The best bit is the final page, devoted to "Hydration Tips", in case you ever forget how to drink. Apparently it's better to drink water throughout the day, rather than try to drink an entire day's worth in one sitting. And also being thirsty should not be taken as a sign to drink water - you should do that before you get thirsty, otherwise it might be too late. Presumably you could end up with a touch of that nasty "thick blood". So anytime you are not feeling thirsty, you should drink water, just in case - which I guess will stop you from ever feeling thirsty again, in which case you will be permanently drinking water.

My favourite one, though, is the Gillian McKeith-esque reference to urine colour. Apparently a pale wee means you are properly hydrated, though Jane Griffin "BSc RD RNutr, Dietitian and Nutrition Consultant" is quick to caveat this by saying that not having pale wee doesn't necessarily mean you are dehydrated - you could be eating too many beetroots (I promise I am not making this up).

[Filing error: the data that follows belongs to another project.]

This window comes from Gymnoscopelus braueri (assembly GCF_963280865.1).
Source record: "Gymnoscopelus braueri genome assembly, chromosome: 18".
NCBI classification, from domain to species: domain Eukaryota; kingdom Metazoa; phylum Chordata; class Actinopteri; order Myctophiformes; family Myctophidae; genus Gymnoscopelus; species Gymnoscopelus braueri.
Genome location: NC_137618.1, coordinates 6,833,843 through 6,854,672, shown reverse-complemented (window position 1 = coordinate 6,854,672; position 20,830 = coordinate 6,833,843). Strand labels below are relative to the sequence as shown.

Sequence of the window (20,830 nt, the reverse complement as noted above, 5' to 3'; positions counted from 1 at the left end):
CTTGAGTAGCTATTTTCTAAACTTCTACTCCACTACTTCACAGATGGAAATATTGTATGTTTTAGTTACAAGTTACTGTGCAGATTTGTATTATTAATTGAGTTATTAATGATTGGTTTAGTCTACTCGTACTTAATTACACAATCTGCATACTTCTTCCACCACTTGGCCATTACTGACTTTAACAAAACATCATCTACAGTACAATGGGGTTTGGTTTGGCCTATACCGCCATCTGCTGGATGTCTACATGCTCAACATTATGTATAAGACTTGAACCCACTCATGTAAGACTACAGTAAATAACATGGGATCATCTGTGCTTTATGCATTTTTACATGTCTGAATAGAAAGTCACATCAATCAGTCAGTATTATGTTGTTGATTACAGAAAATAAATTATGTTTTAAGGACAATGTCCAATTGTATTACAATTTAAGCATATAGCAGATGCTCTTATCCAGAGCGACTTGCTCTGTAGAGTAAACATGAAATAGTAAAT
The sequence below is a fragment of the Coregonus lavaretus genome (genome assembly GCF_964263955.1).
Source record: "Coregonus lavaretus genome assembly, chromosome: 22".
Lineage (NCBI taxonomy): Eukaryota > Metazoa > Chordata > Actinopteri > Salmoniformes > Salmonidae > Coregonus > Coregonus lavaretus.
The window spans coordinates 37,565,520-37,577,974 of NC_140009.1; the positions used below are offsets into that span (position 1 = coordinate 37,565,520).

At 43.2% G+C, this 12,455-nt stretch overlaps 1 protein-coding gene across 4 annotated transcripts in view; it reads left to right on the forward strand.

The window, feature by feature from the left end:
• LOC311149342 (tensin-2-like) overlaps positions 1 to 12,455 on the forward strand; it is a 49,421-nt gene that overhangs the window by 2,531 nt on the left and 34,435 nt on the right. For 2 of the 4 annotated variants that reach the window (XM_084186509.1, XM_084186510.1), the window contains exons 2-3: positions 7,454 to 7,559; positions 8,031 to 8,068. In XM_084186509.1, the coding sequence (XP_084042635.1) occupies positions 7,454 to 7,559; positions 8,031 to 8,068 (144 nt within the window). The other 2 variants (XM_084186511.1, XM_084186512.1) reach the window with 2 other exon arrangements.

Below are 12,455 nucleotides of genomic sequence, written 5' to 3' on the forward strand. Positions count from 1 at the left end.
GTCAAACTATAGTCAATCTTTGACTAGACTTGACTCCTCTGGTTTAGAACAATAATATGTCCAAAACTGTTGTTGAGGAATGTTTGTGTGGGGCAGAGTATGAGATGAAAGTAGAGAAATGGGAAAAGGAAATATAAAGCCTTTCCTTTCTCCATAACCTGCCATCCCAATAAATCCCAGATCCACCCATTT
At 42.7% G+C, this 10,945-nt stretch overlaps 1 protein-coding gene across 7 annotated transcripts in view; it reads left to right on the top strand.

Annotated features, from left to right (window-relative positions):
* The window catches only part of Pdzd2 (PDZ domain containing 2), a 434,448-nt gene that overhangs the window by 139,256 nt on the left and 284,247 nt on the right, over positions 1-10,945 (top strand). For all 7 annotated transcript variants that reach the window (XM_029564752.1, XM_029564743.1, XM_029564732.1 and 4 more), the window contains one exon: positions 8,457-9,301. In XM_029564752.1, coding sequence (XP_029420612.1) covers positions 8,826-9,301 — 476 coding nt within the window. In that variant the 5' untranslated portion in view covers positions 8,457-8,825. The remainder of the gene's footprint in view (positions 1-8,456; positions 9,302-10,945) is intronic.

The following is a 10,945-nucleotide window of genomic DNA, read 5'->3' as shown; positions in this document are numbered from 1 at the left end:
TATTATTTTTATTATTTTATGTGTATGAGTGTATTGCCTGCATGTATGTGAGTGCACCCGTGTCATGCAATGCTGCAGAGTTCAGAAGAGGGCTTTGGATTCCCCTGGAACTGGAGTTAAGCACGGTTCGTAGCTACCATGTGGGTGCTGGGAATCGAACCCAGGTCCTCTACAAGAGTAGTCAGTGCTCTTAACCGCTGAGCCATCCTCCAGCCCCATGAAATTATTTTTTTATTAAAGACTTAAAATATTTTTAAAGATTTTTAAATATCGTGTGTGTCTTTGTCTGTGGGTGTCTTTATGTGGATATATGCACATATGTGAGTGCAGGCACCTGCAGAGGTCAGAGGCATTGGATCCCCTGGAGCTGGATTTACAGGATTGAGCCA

"Even very mild dehydration can impair mental performance", the NHC tells us. After viewing their website, I would strongly suggest they haven't been drinking enough of their own product.

Grasping the nettle

According to a recent report by the government's Panel on Fair Access to the Professions, in recent decades, those who have been independently schooled or who are from families that are better off are more likely to enjoy success in professions such as law, medicine, media, publishing, the civil service and banking. It was found that those educated at independent schools dominate the workforces in over half of professional occupations - despite this group representing just seven per cent of society.